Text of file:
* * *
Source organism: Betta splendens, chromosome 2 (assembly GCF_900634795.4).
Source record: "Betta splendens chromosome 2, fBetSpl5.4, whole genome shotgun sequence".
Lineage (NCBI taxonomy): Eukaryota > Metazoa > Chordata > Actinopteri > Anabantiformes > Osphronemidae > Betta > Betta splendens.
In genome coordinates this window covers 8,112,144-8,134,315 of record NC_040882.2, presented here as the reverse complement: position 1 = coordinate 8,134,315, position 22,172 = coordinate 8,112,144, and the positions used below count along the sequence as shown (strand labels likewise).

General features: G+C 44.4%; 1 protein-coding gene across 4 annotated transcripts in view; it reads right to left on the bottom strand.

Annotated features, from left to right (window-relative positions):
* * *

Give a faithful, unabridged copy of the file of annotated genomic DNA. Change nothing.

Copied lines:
Source organism: Betta splendens, chromosome 2 (assembly GCF_900634795.4).
Source record: "Betta splendens chromosome 2, fBetSpl5.4, whole genome shotgun sequence".
Lineage (NCBI taxonomy): Eukaryota > Metazoa > Chordata > Actinopteri > Anabantiformes > Osphronemidae > Betta > Betta splendens.
In genome coordinates this window covers 8,112,144-8,134,315 of record NC_040882.2, presented here as the reverse complement: position 1 = coordinate 8,134,315, position 22,172 = coordinate 8,112,144, and the positions used below count along the sequence as shown (strand labels likewise).

General features: G+C 44.4%; 1 protein-coding gene across 4 annotated transcripts in view; it reads right to left on the bottom strand.

Annotated features, from left to right (window-relative positions):